Happy Birthday, Peggy
You left us in 1982. But even though a loved one dies, you don’t stop thinking about them.
In fact, you think about them even more.
No, this is a letter about what I admire about you.
Peggy, when you made up your mind about something, that was it. You decided you would visit Uncle Bob in California. So you started weighing food so you could lose weight and buy a new swimsuit. And you did that faithfully meeting your goal.
You wanted to sell real estate so you studied hard to do it. You wanted to learn tennis, so you took lessons. You met the goals you made.
I remember one art project you had. You created a 5 1/2 foot paper mache figure. You looked so silly carrying that huge Santa Claus down the street. And then you had one of us take a picture of him by the tree. All because you thought it might help our little brother Steve believe in Santa Claus a little longer.
You enjoyed life
You’d work hard and then enjoy yourself afterwards. You knew how to enjoy yourself. It’s something I never really learned how to do, but I’d like to.
In every picture I have of you, your smile reflects the fun you had. Whether it was a birthday party or a holiday get-together. You were always present.
And it was the same if it was just you and me. Whether we were pigging out on those devil’s food cookies that were white on the outside, or a half-gallon of ice cream.
You liked Heath bars and English Toffee ice cream. You loved doing cartwheels all over the place.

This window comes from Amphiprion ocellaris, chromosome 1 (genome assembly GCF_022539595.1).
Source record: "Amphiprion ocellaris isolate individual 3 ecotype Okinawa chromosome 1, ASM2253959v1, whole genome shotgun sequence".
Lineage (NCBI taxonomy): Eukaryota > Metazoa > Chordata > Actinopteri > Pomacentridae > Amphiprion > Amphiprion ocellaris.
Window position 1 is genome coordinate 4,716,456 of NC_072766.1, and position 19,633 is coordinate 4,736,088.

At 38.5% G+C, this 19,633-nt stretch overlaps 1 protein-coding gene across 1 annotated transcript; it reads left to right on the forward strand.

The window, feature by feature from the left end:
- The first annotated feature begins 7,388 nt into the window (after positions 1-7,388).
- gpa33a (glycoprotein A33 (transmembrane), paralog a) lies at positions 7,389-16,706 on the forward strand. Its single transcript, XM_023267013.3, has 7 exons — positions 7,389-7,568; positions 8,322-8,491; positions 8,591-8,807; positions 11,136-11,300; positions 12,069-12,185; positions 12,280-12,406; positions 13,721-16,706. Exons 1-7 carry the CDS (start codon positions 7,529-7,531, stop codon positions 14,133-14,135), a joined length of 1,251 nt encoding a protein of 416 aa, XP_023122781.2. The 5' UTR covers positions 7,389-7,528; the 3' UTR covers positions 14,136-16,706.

And I remember one early game that we played when you were only two.
It was many years ago, in 1956,
we lived on Jackson Boulevard,
our family had just six.
We had no television yet,
and so, each single day,
we thought up ways to pass our time,
and made up games to play.
Gus was six and I was four,
and Peggy two or three,
and yet, I still remember
what we played so vividly.
Underneath a blanket,
Gus and I would hide
as we yelled out, “Poon-dee-kee!”
and giggled side by side.
We heard the sound of running feet,
our hearts beat rapidly,
as Peggy flew into the room
to land on Gus and me.
And all of us would laugh so hard,
we laughed until we cried,
and then we covered up again
as Peggy ran outside.
When I think back on happy times
inside our little house,
I love to think of Peggy
when she was a little mouse.
Memories are forever
It’s true, our sharing got cut short. Death does that. But it just makes the memories even more precious.
Memories like the birthday party you threw me when I turned sixteen. Or how about the surprise anniversary party we threw for mom and dad?
There were all those times we played house in the basement with George. Remember our little cardboard kitchen set we got one Christmas?
We loved making mud pies in the backyard when we lived with Yia Yia and Papou on Jackson Boulevard.
Or being ballerinas and letting dad lift us up. You and I would stuff our dresses into our underpants to make ballerina tutus. We thought we looked fantastic!
There was a bike ride you and I went on and when a car beeped, I panicked and fell off my bike into the street.
You rode back and said, “When I heard the beep, I knew it was at you.”
We’d play with our dolls for hours, or play Easy Money, or Parcheesi. We’d color, or swing on our swing set in the backyard, singing at the tops of our voices.
You see, I do have a bunch of memories, Peg.
And no matter how many years go by, one thing will never change.
I love you, Peg. I always have and I always will.
We’ll celebrate when we’re together again, but for now, Happy Birthday Peggy. I’m so glad you were born.
In honor of Peggy’s birthday I am offering the Kindle version of Broken for $.99 on April 17th, $1.99 April 18th, and $2.99 April 19th. Click here to order on Amazon.
You can watch the trailer here.
If you know someone who has either struggled with domestic violence, or is struggling now, or if you know someone who wants to understand it better, then let them know about this. Domestic violence can happen to anyone.
About Anne Peterson
I write words you can feel, sometimes they rhyme. If I'm not writing, I'm telling stories from my head, to little ones who call me grandma.